The latest Microsoft operating system may be selling seven copies a second, but it's no match for the behemoth Windows XP, still the most popular OS in the world despite recent nefarious attempts (we kid) to invoke spontaneous shutdowns, slow hard drives and trigger blue screens. In fact, a Microsoft exec admitted today that practically three-quarters of business computers still run the nine-year-old OS on hardware averaging 4.4 years old, and Computerworld's now reporting Microsoft will extend XP's lifespan through 2020 as a result. "Going forward, businesses can continue to purchase new PCs and utilize end user downgrade rights to Windows XP or Windows Vista until they are ready to use Windows 7," an official Windows blog post reads. We've heard the reluctance to upgrade is due to a reliance on older software and the cost of additional IT, but it probably doesn't hurt that Microsoft doggedly keeps distributing the OS despite the other choices on offer. Perhaps the futuristic Windows 8 will finally win the workplace over, but it seems Redmond's hedging its bets on this one. Look on the bright side: this way, when intelligent robots battle for control of the moon, at least the wrathful victors will still be vulnerable to the blue screen of doom.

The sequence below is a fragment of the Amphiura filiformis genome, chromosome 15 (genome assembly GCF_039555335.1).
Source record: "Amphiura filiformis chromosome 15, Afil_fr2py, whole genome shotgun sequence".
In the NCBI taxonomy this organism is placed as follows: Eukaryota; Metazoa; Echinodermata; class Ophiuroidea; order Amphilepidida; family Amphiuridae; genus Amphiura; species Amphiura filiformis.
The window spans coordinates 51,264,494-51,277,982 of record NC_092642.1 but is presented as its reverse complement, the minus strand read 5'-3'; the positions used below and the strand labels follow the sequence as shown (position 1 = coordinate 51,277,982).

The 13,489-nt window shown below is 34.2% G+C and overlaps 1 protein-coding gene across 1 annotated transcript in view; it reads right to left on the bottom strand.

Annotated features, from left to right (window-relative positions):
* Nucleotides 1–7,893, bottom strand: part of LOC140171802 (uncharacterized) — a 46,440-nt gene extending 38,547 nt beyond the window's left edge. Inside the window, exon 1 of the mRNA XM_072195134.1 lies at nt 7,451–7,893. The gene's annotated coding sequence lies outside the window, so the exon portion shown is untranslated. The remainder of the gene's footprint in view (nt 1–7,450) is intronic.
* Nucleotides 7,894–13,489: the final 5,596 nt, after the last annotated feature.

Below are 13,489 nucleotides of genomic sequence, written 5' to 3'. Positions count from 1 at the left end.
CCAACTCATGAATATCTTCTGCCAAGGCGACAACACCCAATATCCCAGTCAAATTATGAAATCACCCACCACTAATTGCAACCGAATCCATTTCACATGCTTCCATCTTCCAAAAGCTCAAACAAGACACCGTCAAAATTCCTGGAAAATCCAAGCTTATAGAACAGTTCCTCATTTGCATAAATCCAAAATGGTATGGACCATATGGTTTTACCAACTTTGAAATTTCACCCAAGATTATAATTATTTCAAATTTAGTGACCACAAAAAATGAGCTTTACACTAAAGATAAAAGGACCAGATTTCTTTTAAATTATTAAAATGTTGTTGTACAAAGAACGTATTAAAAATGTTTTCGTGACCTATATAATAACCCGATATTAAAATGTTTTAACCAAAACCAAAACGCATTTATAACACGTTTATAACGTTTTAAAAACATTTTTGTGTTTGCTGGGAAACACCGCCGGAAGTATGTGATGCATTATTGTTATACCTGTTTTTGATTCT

Update: So it seems as if that 2020 date is incorrect, according to Microsoft's PR team. We're presently waiting for an official update of some sort, and will let you know if / when we get it. Don't worry about the robots -- we've got top men working on Plan B.
Update 2: The official Windows Team Blog has stepped forward to reduce the confusion, but they've only toned it down a tad. Microsoft won't commit to an exact date for Windows XP downgrade availability, saying instead that you can trade in your OEM copy of Windows 7 Pro or Ultimate until the company stops selling it... which is presently slated to be two years after Windows 8 ships... whenever that is. Find the complete non-committal statement at the more coverage link.